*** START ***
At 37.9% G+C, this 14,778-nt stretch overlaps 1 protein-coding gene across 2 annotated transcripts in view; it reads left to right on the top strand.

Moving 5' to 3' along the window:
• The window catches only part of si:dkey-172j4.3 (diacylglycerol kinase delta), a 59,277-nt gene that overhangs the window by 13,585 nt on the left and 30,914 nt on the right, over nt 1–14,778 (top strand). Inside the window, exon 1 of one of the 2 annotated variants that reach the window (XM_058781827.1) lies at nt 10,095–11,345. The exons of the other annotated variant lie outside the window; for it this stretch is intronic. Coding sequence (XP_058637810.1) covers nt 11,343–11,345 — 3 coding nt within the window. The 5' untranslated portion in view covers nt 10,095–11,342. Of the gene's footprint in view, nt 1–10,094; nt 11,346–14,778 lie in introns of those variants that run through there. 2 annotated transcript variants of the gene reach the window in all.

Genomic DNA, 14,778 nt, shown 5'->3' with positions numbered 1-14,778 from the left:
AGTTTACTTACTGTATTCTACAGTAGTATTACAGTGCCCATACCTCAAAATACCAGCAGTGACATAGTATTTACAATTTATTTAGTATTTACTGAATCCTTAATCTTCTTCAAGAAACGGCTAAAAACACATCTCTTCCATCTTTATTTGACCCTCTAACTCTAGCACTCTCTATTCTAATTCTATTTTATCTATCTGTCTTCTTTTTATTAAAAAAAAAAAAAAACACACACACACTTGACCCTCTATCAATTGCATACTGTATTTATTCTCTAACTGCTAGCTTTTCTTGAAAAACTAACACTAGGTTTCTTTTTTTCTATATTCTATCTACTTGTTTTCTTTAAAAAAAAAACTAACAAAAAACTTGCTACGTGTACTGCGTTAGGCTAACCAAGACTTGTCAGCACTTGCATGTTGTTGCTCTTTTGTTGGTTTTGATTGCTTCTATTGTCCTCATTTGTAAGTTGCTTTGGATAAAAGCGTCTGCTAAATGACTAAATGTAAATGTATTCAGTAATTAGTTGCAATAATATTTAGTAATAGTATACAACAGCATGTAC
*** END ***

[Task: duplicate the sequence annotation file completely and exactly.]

At 37.9% G+C, this 14,778-nt stretch overlaps 1 protein-coding gene across 2 annotated transcripts in view; it reads left to right on the top strand.

Moving 5' to 3' along the window:
• The window catches only part of si:dkey-172j4.3 (diacylglycerol kinase delta), a 59,277-nt gene that overhangs the window by 13,585 nt on the left and 30,914 nt on the right, over nt 1–14,778 (top strand). Inside the window, exon 1 of one of the 2 annotated variants that reach the window (XM_058781827.1) lies at nt 10,095–11,345. The exons of the other annotated variant lie outside the window; for it this stretch is intronic. Coding sequence (XP_058637810.1) covers nt 11,343–11,345 — 3 coding nt within the window. The 5' untranslated portion in view covers nt 10,095–11,342. Of the gene's footprint in view, nt 1–10,094; nt 11,346–14,778 lie in introns of those variants that run through there. 2 annotated transcript variants of the gene reach the window in all.

Genomic DNA, 14,778 nt, shown 5'->3' with positions numbered 1-14,778 from the left:
AGTTTACTTACTGTATTCTACAGTAGTATTACAGTGCCCATACCTCAAAATACCAGCAGTGACATAGTATTTACAATTTATTTAGTATTTACTGAATCCTTAATCTTCTTCAAGAAACGGCTAAAAACACATCTCTTCCATCTTTATTTGACCCTCTAACTCTAGCACTCTCTATTCTAATTCTATTTTATCTATCTGTCTTCTTTTTATTAAAAAAAAAAAAAAACACACACACACTTGACCCTCTATCAATTGCATACTGTATTTATTCTCTAACTGCTAGCTTTTCTTGAAAAACTAACACTAGGTTTCTTTTTTTCTATATTCTATCTACTTGTTTTCTTTAAAAAAAAAACTAACAAAAAACTTGCTACGTGTACTGCGTTAGGCTAACCAAGACTTGTCAGCACTTGCATGTTGTTGCTCTTTTGTTGGTTTTGATTGCTTCTATTGTCCTCATTTGTAAGTTGCTTTGGATAAAAGCGTCTGCTAAATGACTAAATGTAAATGTATTCAGTAATTAGTTGCAATAATATTTAGTAATAGTATACAACAGCATGTAC